SYMP 7-1
Tutorial: Defining which microbial properties matter most for which ecosystem process and how to measure them

Tuesday, August 6, 2013: 1:30 PM
M100EF, Minneapolis Convention Center
Ed K. Hall, Natural Resource Ecology Laboratory, Colorado State University, Fort Collins, CO

Sequence based molecular microbial ecology has made environmental microbiology one of the most rapidly advancing fields in science today. Our understanding of the breadth and depth of functional and phylogenetic microbial diversity is increasing at a dramatic pace. The significance of microorganisms to ecosystem processes has been long been recognized and has lead to the paradigm that more information on environmental microorganisms will lead to increased understanding of ecosystem function. We posit that while microorganisms are essential to the functioning of all ecosystems, more information on environmental microbes does not map “one-to-one” into an enhanced understanding of ecosystem processes. As a result, the value of increasingly detailed characterization of environmental microbial communities has not necessarily yielded a better understanding or prediction of ecosystem processes. Although some recent studies have demonstrated that the incorporation of a set of microbial parameters can improve the performance of ecosystem models, we lack a general “rule of thumb” for when and what types of microbial data are most useful in explaining variation in biogeochemical processes. This knowledge gap defines a need to quantitatively evaluate which microbial data are best suited to improve our ability to predict ecosystem processes, and to direct future analyses toward approaches that are most likely to advance our understanding of ecosystem functioning.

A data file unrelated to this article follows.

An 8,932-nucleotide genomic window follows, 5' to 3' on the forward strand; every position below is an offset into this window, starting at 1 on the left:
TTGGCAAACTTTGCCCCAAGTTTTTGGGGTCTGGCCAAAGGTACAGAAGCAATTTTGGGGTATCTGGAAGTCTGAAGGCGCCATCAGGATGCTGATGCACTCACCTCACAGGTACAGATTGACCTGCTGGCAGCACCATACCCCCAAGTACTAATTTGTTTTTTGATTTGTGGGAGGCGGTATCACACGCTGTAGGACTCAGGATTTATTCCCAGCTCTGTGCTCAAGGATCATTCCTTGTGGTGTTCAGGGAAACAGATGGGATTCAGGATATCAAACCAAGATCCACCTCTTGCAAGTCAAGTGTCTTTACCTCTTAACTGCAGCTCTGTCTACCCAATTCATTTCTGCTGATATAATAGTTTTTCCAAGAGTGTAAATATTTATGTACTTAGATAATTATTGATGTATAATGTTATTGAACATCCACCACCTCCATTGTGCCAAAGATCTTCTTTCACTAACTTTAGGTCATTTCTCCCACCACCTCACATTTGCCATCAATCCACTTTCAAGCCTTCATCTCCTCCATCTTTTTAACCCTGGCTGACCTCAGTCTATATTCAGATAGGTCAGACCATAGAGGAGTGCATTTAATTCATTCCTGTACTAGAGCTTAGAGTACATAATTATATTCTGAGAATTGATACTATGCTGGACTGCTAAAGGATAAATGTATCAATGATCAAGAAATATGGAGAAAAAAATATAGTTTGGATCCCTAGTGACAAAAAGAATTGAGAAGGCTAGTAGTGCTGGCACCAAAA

We note that the term “ecosystem process” is exceptionally vague and thus misleading in a way that makes discourse on its drivers ambiguous.  Depending on the ecosystem process of interest (e.g. N2O flux vs. carbon storage), the scale the question being asked (e.g. diel vs. decadal), and the environmental stability of the system of interest (e.g. mean and range of annual temperature) it may or may not be useful to include explicit information on microbial community dynamics to an ecosystem level model. Multiple levels of resolution exist within the pool of potential microbial characteristics, some of which may be useful to better understand certain processes, some of which may not. By explicitly specifying the question and the system of interest, which microbial community characteristics that are likely to improve understanding can be identified a priori. This talk will serve as an introduction to the symposium and act as an overview of some of the progress that our working group has made at the John Wesley Powell Center for Ecological Analysis and Synthesis.